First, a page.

Paul Stout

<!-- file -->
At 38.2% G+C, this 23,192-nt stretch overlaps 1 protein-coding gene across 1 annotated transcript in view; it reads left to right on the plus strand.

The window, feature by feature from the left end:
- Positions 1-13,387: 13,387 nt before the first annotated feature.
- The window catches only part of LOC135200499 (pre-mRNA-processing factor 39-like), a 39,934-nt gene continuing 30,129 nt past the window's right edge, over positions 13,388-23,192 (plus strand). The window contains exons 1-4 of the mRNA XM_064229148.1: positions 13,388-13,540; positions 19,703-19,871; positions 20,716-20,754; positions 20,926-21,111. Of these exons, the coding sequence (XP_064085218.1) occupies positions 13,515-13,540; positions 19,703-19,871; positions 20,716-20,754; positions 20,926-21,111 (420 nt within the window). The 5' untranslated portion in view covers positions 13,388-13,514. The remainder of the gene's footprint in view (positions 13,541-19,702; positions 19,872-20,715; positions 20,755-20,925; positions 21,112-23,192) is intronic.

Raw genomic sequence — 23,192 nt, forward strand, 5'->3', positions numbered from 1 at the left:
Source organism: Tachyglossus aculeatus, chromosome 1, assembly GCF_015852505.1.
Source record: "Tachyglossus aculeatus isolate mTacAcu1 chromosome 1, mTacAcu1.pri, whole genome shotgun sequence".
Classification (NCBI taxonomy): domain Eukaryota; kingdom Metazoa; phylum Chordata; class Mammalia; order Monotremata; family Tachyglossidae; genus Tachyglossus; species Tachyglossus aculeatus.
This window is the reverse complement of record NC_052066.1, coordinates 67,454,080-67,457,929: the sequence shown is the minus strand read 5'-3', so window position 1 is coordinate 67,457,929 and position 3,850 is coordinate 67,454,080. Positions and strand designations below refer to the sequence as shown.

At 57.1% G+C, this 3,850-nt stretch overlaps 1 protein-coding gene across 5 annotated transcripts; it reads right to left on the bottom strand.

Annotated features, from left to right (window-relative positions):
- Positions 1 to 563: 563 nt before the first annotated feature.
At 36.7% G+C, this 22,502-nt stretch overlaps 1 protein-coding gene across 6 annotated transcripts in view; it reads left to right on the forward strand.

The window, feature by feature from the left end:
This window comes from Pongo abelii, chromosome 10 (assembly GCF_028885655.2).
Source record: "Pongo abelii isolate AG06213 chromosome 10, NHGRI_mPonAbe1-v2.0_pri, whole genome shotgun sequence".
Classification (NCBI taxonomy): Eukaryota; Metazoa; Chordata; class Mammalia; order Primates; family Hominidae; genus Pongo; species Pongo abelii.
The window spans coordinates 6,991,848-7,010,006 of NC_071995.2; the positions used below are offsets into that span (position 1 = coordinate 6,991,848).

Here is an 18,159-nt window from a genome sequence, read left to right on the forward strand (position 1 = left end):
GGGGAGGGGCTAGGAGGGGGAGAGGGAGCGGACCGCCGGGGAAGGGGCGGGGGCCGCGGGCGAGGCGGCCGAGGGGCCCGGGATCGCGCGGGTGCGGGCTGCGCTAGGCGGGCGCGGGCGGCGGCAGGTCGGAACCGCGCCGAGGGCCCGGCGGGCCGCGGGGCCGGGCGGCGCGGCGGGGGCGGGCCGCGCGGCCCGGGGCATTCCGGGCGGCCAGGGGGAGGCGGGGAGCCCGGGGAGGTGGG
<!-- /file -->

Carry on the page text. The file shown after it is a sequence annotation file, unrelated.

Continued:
In Curly Putman's classic country ballad "Green Green Grass of Home," "grass" serves as an emotional catalyst for youthful memories in the mind of a soon to be executed criminal. In Paul Stout's recent installation at Suyama Space, grass is eerily imitated using modern technologies and becomes anything but the familiar stuff of memory. Twenty units housing electronic and mechanical systems are hidden inside what appear to be amorphous mounds of red clay atop a bevy of small, slightly menacing looking black lacquer Victorian tables. Stout's clay, taken from a contaminated superfund site in Utah, gives birth to blades of steel grass that unfurl at random intervals and at faster than normal speed. Their continuous, shuddering ascent and descent (inspired by slow- and fast-motion film) suggests the spiritual rebirth of one whose roots are literally grounded in dubious soil. In "Green Green Grass of Home," Tom Jones croons that whether striding atop it, or lying buried beneath he'll touch his beloved grass again. Stout permits his audience to vicariously experience life in the fast lane while simultaneously witnessing eternal resurrection. Suyama Space, 2324 Second Ave., 206-256-0809, 9 a.m.–5 p.m. Mon.-Fri. Ends Aug. 26.

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